Since 2004, Fallen Fruit—a collaboration among CalArts Critical Studies faculty Matias Viegener, alumnus David Burns (Art BFA 93) and Austin Young—has focused on work that incorporates fruit, urban space and public life with video, photography, site-specific installations and participatory events in cities around the world.
On Saturday (Jan. 5) at 10:30 am, the collective’s most recent Los Angeles-based project culminates in a formal dedication of the first urban public fruit park in California to the county of Los Angeles. The new public art installation, the Del Aire Public Fruit Park in Hawthorne, Calif., was funded by a $40,000 grant from the Los Angeles County Arts Commission to help collectively re-imagine the function of public space.
Fallen Fruit with the local community planted 22 fruit trees in the park; about 50 trees were distributed around the Del Aire neighborhood for planting on or adjacent to public space. The public is responsible for maintaining and harvesting the fruit produced by numerous varieties of fruit trees and grape vines.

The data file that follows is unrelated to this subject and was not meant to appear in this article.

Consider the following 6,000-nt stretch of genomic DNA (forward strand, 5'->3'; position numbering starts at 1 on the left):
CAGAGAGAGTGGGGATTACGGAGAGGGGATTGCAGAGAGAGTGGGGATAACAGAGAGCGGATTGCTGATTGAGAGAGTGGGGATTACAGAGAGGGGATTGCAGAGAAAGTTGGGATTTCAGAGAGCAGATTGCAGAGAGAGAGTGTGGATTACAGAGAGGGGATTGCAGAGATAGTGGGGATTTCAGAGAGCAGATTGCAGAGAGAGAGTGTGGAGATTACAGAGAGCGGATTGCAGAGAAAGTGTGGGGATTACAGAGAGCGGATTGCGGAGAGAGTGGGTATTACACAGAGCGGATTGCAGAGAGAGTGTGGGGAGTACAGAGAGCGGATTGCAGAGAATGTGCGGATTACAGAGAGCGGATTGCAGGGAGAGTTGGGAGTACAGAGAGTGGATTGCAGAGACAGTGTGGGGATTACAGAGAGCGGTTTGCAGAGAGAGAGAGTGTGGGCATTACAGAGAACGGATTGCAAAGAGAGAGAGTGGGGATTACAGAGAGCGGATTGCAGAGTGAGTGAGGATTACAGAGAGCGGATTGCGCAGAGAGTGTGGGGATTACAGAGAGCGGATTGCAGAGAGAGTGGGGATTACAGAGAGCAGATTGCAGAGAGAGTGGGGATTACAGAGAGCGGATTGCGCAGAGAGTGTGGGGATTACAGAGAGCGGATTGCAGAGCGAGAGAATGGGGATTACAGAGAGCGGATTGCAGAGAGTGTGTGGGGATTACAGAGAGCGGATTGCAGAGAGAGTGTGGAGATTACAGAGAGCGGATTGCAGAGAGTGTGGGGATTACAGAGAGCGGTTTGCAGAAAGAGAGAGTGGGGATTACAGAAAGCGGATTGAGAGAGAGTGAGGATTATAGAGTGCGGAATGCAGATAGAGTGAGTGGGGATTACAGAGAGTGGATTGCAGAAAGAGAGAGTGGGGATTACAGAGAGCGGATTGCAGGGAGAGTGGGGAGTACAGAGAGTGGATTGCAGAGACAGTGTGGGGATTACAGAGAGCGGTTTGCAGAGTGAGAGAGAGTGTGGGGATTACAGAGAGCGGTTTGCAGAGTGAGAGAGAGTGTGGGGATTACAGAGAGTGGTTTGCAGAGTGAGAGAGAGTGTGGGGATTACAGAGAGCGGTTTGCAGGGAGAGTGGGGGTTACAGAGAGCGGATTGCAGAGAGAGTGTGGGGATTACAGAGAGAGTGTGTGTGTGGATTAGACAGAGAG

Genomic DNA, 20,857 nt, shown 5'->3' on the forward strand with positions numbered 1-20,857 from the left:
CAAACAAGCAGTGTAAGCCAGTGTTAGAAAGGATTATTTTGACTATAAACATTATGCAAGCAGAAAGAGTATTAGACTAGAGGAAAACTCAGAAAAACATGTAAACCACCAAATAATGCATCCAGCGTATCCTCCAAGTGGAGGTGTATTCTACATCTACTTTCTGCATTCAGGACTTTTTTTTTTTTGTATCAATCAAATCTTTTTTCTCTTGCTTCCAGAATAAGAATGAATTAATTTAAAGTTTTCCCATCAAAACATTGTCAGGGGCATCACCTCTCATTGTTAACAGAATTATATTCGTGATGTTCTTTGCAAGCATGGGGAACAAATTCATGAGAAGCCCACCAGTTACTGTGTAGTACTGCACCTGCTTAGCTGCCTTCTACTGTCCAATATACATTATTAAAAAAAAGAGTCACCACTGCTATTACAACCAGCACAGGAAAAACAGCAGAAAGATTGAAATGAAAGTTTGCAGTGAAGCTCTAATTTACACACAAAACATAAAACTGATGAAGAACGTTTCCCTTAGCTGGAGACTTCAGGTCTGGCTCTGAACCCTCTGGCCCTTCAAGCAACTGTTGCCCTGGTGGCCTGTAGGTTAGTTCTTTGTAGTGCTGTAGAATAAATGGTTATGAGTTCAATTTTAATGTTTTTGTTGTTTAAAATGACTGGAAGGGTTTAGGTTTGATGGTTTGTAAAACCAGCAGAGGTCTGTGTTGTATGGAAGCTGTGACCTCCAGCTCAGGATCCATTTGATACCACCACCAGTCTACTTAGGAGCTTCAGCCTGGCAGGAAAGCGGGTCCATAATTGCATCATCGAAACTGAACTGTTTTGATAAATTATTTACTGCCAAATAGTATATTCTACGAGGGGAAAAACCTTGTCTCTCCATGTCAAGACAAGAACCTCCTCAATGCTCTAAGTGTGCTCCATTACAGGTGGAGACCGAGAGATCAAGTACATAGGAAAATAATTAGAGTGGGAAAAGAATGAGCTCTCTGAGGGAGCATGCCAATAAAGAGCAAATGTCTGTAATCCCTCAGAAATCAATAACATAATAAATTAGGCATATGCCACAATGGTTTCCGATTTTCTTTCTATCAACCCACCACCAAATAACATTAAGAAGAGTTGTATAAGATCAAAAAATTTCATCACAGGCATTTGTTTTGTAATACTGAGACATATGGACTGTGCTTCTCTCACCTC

We have worked towards this goal for over 8 years. Since the early days of Fallen Fruit we imagined neighborhoods coming together to create new shared resources, transforming the way we think about the places we live.
For several years, Fallen Fruit created maps of “public fruit” growing on or over public property in Los Angeles neighborhoods. Since then, the group has assembled fruit tree maps of different American cities and cities in Spain, Sweden, Colombia and other countries. The maps, which include the varieties of public fruit that can be picked during each season, can be downloaded via Fallen Fruit’s website.
Read more about the fruit park and Fallen Fruit in a recent Take Part article, and the announcement from Los Angeles County Supervisor Mark Ridley-Thomas.
Del Aire Public Fruit Park Dedication
12601 S. Isis Ave, Hawthorne
Jan. 5, 10:30 am